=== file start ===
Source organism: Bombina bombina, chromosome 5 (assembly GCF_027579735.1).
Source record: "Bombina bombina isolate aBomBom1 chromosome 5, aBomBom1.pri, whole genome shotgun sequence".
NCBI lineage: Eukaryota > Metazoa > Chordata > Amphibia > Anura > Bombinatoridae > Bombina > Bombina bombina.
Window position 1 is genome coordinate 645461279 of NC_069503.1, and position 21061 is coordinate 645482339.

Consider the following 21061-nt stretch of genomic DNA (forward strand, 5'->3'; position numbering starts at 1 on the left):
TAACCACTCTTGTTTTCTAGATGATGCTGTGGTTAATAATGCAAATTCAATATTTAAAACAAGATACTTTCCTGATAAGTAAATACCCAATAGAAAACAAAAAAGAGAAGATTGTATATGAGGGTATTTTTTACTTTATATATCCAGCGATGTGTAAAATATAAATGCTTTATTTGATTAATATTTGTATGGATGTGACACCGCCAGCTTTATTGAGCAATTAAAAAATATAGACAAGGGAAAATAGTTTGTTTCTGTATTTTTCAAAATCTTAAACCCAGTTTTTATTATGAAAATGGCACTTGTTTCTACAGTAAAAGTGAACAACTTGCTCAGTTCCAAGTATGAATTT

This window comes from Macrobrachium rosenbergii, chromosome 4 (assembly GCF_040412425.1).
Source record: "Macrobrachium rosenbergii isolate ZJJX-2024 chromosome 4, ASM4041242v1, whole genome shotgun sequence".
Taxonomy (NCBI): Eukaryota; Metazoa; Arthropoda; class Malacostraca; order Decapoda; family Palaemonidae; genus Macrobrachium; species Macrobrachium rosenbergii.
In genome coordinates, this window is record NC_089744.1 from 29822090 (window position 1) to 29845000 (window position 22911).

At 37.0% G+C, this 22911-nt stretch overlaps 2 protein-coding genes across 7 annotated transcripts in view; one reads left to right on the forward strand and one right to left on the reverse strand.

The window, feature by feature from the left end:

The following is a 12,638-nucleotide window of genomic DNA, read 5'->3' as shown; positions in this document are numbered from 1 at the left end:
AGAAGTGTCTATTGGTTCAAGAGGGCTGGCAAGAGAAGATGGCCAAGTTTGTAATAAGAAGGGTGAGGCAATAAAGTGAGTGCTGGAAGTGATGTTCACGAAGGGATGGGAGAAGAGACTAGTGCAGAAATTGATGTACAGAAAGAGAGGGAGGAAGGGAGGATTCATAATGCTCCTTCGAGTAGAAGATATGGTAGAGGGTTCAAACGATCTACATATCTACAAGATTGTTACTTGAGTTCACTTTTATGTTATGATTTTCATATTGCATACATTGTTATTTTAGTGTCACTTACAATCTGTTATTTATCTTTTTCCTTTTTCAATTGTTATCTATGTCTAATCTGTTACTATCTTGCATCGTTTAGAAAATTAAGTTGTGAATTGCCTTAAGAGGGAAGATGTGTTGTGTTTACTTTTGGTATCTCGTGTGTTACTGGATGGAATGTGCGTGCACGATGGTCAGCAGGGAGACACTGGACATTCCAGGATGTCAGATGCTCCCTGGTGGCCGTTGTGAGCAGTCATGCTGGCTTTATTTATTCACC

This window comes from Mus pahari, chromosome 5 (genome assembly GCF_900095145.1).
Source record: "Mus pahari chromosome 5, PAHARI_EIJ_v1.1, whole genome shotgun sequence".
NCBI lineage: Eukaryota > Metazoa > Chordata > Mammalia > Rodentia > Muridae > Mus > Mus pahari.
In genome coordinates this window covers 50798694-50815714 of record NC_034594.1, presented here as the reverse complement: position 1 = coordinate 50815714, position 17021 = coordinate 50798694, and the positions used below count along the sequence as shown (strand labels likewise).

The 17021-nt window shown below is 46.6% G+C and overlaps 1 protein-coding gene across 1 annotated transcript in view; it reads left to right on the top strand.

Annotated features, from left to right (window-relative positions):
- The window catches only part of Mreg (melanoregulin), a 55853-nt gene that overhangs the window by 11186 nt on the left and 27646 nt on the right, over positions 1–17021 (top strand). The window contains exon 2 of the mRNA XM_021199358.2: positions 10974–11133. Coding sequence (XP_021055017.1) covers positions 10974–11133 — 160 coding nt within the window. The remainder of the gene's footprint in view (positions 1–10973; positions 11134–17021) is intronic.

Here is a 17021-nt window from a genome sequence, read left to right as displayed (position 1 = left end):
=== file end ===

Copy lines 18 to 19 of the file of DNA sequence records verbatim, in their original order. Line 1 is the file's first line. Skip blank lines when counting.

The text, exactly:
In genome coordinates this window covers 50798694-50815714 of record NC_034594.1, presented here as the reverse complement: position 1 = coordinate 50815714, position 17021 = coordinate 50798694, and the positions used below count along the sequence as shown (strand labels likewise).

The 17021-nt window shown below is 46.6% G+C and overlaps 1 protein-coding gene across 1 annotated transcript in view; it reads left to right on the top strand.